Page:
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a busman's holiday
slang A vacation in which one does an activity that is similar to one's job (as in the case of a bus driver, or "busman," who drives on his vacation). Because I'm a docent, visiting museums on vacation is like a busman's holiday for me.
A vacation that is spent engaging in an activity that is similar to what one does for work. As a museum curator, Leonard had a busman's holiday when he went to Paris to visit the Louvre.
Free time spent in much the same pursuit as one's work. For example, Weather permitting, the lifeguard spent all her days off at the beach-a real busman's holiday . The term alludes to a bus driver spending his day off taking a long bus ride. [Late 1800s]
a busman's holidaymainly BRITISH
If someone spends part of their holiday doing things they do in their normal job, you can say that they are having a busman's holiday. This is probably the best fish restaurant in the country — at least one admiring chef a week passes through the cheery dining room on a busman's holiday. A fire crew's Christmas outing turned into a busman's holiday when their coach caught fire. Note: This expression may refer to bus drivers at the beginning of the 20th century when buses were horse-drawn. Drivers sometimes spent their day off riding on their own bus to make sure that the relief drivers were treating the horses properly.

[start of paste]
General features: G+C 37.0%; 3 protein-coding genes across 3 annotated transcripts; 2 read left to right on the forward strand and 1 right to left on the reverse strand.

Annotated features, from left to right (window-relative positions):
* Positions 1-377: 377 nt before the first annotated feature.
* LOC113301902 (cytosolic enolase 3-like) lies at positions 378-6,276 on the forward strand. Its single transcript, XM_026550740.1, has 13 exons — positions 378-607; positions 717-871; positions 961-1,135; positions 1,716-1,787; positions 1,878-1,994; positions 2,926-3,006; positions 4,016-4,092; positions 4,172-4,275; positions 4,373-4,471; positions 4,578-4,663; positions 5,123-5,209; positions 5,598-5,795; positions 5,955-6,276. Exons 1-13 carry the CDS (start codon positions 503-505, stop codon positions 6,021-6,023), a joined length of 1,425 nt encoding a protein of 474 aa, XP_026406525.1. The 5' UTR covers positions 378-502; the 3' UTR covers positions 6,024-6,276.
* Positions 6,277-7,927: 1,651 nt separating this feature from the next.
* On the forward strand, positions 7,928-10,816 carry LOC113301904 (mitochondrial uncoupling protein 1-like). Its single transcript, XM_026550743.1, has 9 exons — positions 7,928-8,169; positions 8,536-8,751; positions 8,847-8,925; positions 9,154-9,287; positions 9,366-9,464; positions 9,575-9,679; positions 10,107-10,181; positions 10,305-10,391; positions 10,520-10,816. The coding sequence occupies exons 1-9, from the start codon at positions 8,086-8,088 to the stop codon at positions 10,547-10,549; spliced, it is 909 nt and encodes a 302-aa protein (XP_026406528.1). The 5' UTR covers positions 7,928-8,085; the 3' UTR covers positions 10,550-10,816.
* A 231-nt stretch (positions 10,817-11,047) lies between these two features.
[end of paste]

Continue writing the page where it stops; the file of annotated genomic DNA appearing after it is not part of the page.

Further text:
a busman's holidaya holiday or form of recreation that involves doing the same thing that you do at work.
From the late 19th century, a popular form of working-class recreation was to take an excursion by bus.
a busman’s ˈholiday(informal) a holiday spent doing the same kind of thing that you do at work: The fire crew’s annual outing turned into a busman’s holiday when their bus caught fire. Fortunately, no one was hurt in the blaze.This phrase may refer to the drivers of horse-drawn vehicles in the 19th century. When they were not working, they often rode as passengers on their own buses to make sure that the replacement driver was treating their horses well.
busman's holiday, a
Free time spent doing the same as one does during working hours. Allegedly the expression comes from the days of horse-drawn buses, when a driver spent his time off traveling about on a bus driven by a friend. It dates from the late nineteenth century.